More so than the front of the house, I have been preparing the back deck in order to repaint it. I remember years ago when you painted it for the first time. I can’t even remember if it was before or after you moved in…I think it was after? Some of my fondest memories of you were just cool summer nights where we sat out on the deck together, listening to a baseball game, grilling, etc. I know that I was still teaching summer school at the time, because I would get home and change and help you with the deck. The freaking spindles took 1 million hours to painstakingly paint. It was not the most enjoyable job, but it looked great afterwards.

Over the past couple of years, the paint has been peeling and chipping off and I decided it was time to do some touch-ups (which naturally turned into a huge project where I am now repainting much of the deck). I feel guilty and sad. I don’t like having to re-do something you did because it makes me feel like I am replacing something that you worked hard on and took pride in. Since we broke up and you moved out and now especially since you passed away, each new thing I do without you feels like I am moving further away from you, but unfortunately that is inevitable as time moves on. I hope you know that me scraping away your old paint is not an attempt to erase you or your memory.

I asked my students to select and write about a quote about life that was meaningful to them. I shared with them the Robert Frost quote that has been in my classroom for years and years: “In three words I can sum up everything I’ve learned about life: it goes on.” I have always liked this quote and I used to interpret it to mean that even when life is difficult and you feel hopeless, you have to persevere.  After losing you, I interpret it differently.  Now when I read it, I think about death and how when someone’s life ends, the world doesn’t stop.  You may want it to because you are grieving for the person you lost, but the world around you keeps spinning, other people keep living their lives, and you just have to accept that even though there is sadness and loss, you cannot just sink down into it…you have to keep going.

It is hard at times to try to “move on”. I hate that phrase- I do not think I will ever, nor do I really want to ever, move on. Moving on sounds like another way of saying “get over it” and that is impossible. I will never move on or get over your death, rather I think it will just become a part of me. A new sidewalk and a fresh coat of paint do not change the structure of the house, just the cosmetic appearance. The tiny cracks in the foundation are still there, deep underneath what the eye can see. That is just what happens to an old home…things are replaced and repaired…it is a never-ending cycle. And that is like life- every loss and traumatic experience adds a little crack to your heart, but that doesn’t mean the whole of the person is damaged. There is a Carley Simon song that has a lyric that really resonates with me…

“So don’t mind if I fall apart, there’s more room in a broken heart.”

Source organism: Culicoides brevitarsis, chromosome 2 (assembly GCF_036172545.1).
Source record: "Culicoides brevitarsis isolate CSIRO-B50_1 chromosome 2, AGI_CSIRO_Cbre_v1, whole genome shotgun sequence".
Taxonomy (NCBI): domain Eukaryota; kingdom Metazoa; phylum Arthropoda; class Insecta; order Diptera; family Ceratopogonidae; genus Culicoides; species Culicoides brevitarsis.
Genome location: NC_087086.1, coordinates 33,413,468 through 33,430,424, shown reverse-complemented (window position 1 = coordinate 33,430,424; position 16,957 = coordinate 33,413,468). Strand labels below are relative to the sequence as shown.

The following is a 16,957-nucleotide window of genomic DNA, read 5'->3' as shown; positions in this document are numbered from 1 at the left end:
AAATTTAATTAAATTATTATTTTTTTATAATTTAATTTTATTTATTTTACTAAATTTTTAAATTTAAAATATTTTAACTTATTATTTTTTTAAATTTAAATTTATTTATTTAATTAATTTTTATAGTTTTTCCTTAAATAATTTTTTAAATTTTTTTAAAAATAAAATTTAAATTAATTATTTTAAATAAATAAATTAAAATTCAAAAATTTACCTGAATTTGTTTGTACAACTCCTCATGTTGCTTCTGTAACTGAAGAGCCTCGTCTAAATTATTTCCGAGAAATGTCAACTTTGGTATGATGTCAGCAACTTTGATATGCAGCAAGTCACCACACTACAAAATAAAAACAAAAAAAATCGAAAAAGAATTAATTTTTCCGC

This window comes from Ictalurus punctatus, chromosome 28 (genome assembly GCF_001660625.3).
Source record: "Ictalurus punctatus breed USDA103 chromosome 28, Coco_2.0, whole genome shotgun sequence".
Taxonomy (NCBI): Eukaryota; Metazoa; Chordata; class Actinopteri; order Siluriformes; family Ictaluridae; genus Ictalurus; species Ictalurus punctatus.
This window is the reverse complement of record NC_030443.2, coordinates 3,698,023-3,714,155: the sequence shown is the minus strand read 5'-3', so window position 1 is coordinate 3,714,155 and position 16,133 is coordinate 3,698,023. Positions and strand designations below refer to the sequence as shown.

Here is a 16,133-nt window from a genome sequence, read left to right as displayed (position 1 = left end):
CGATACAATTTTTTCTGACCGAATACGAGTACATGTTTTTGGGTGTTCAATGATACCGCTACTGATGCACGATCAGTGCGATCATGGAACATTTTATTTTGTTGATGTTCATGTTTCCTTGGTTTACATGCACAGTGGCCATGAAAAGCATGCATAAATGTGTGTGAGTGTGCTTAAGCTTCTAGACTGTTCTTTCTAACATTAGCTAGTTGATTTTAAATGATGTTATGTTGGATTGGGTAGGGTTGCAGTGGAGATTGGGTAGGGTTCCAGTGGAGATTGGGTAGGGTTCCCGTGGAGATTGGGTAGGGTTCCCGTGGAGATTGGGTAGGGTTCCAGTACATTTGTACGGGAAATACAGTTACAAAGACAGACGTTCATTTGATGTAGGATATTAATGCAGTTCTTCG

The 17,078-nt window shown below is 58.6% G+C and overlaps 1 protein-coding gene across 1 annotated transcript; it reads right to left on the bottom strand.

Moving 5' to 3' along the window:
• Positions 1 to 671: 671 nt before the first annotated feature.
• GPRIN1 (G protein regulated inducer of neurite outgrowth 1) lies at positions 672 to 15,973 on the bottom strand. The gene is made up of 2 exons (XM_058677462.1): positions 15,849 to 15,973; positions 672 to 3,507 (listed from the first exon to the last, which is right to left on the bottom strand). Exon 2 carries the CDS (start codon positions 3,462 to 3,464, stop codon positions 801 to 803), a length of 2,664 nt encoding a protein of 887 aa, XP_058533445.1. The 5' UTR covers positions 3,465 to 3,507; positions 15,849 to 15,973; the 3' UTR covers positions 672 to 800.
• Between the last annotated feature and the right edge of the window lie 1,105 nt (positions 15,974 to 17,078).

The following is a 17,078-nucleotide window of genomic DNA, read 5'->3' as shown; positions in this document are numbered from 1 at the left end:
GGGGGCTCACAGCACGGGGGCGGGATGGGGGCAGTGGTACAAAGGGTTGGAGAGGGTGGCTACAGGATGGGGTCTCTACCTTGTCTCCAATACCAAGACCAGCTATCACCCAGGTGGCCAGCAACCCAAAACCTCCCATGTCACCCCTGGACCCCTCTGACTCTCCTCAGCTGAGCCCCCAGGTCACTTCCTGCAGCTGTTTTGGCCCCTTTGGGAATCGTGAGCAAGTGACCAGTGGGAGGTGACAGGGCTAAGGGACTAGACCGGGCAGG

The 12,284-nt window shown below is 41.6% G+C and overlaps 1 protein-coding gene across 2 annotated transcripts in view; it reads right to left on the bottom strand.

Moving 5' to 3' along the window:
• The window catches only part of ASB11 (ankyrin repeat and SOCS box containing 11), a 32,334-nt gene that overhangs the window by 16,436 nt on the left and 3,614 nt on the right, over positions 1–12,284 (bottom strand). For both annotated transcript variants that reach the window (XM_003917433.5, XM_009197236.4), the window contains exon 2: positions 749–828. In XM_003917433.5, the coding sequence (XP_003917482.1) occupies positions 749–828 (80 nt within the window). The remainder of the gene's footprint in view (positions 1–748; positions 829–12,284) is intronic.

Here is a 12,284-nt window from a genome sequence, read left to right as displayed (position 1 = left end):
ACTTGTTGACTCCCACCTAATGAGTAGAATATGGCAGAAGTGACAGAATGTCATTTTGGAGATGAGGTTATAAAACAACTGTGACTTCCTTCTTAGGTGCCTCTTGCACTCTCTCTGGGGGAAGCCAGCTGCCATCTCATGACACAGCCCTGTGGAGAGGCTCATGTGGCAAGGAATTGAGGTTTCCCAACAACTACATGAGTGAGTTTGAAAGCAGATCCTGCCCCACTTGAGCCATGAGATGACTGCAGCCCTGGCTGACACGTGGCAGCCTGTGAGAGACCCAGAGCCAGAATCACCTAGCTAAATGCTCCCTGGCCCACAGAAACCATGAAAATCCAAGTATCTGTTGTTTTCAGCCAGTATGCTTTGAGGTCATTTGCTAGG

Sixty seconds

Recently, I saw a post on Reddit that asked the question: if you could go back in time and had ONE MINUTE to give advice to your past self, what would you say?

I have to admit that I have spent way, way more than a minute thinking about this question. Part of me rejects doing this because I know everything I have gone through made me who I am today. But then I think, fuck that cliche…why not tell myself all the things that will help “past me” be able to avoid pain, heartbreak, rejection, loss, and negative experiences???

So, here is what I would tell my younger self in sixty seconds:

“Listen to your gut. When your gut is telling you to run, run. When it tells you, don’t marry him: DON’T. MARRY. HIM. Don’t lie to cover other people’s mistakes or behavior. You think that you are protecting them, but you are really just hiding the truth, from the world and yourself.

Don’t settle. EVER. Forget having to kiss frogs and all that dumb shit. Kiss the frogs for fun, but when it comes to relationships, don’t settle for less than you deserve. Please, please do not be with someone who drinks. Promise yourself this and then DO NOT BREAK that promise. You cannot save anyone who doesn’t want to be saved. Don’t ever put yourself in a situation where you put someone else’s needs above your own. Don’t lose yourself in someone else. And always, always have an exit strategy.

Be nice to everyone. It isn’t a weakness. You never know what someone else is going through. When you think to yourself that you should call or text someone to check on them or see if they are okay, don’t assume you will always have the time or chance to do it.

No one has a perfect family or perfect life. Make the best of what you have. If you focus all your energy on the bad things, you will miss out on enjoying the good things. Forgive people, especially your dad, who don’t deserve it, even if they never apologized. Try to be the bigger person as often as possible.” *

*Okay, I literally timed myself reading that aloud. And I did not go back and edit it because I wanted it to be as authentic as possible. At first, this seemed really easy to do, but it much more difficult than I thought it would be, because how do you sum up twenty years of advice and lessons learned into one little minute? It is an impossible task. And really, how much do young people really listen to anyway? Lol! I teach 11th grade (so mostly kids that are 16 and 17 years old) and as much as I would like to think they hang on my pearls of wisdom, I know that they will have go out into the world and learn life lessons the hard way, just like all of us did- I guess that is a rite of passage. But really, why didn’t anyone stress to 16 year old me the importance of not settling…that would have been REALLY helpful 😉

The tooth (and truth) hurts

My father has been having some dental issues lately and had to have a tooth pulled. We were talking about it the last time I saw him and I was empathizing with him, as I have had dental woes of my own. He then casually asked me if I had my wisdom teeth removed. I told him that I did have all four removed when I was a teenager, to which he responded, “I don’t remember that at all.” I was SHOCKED because although I do jot remember a lot from my childhood, it is one of my most vivid memories.